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The Upper Bound of the Speed of Propagation of Waves Along a Transmission Line

By Vernon Cooray, Gerald Cooray, Farhad Rachidi, and Marcos Rubinstein
Progress In Electromagnetics Research M, Vol. 93, 119-125, 2020


According to theory, once certain conditions are fulfilled, current and voltage pulses propagate along ideal transmission lines with the speed of light. One can reach such a conclusion only when the conductors are assumed to be perfectly conducting, which cannot be realized in practice. A wave can only propagate along a transmission line with the speed of light if no energy has to be spent in establishing the current in the conductor. However, in establishing a current in a transmission line, energy has to be supplied to the electrons to set them in motion since they have a mass. The energy transfer to the electrons manifests itself in the form of an inductance which is called the kinetic inductance. The effect of the kinetic inductance has to be taken into account in signal propagation along high carrier mobility conductors including super conductors. In the case of transmission lines, the kinetic inductance leads to a change in the characteristic impedance and a reduction in the speed of propagation of waves along the transmission line. The goal of this paper is to show that the kinetic inductance will set an upper bound to the speed of propagation of waves along transmission lines, which is smaller than the speed of light.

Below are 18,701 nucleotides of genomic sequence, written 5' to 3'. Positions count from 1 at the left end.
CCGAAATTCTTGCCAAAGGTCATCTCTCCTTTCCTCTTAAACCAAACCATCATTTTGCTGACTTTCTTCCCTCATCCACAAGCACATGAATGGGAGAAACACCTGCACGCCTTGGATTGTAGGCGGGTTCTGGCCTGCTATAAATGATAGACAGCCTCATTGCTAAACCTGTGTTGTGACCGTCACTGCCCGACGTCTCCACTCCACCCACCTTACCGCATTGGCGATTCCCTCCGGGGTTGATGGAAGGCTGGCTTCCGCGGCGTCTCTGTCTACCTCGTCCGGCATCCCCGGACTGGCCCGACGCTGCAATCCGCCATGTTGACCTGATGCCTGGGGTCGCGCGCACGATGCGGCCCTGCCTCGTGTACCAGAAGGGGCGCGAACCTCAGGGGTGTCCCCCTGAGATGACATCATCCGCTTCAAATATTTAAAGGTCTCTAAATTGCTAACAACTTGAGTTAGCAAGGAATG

Vernon Cooray, Gerald Cooray, Farhad Rachidi, and Marcos Rubinstein, "The Upper Bound of the Speed of Propagation of Waves Along a Transmission Line," Progress In Electromagnetics Research M, Vol. 93, 119-125, 2020.


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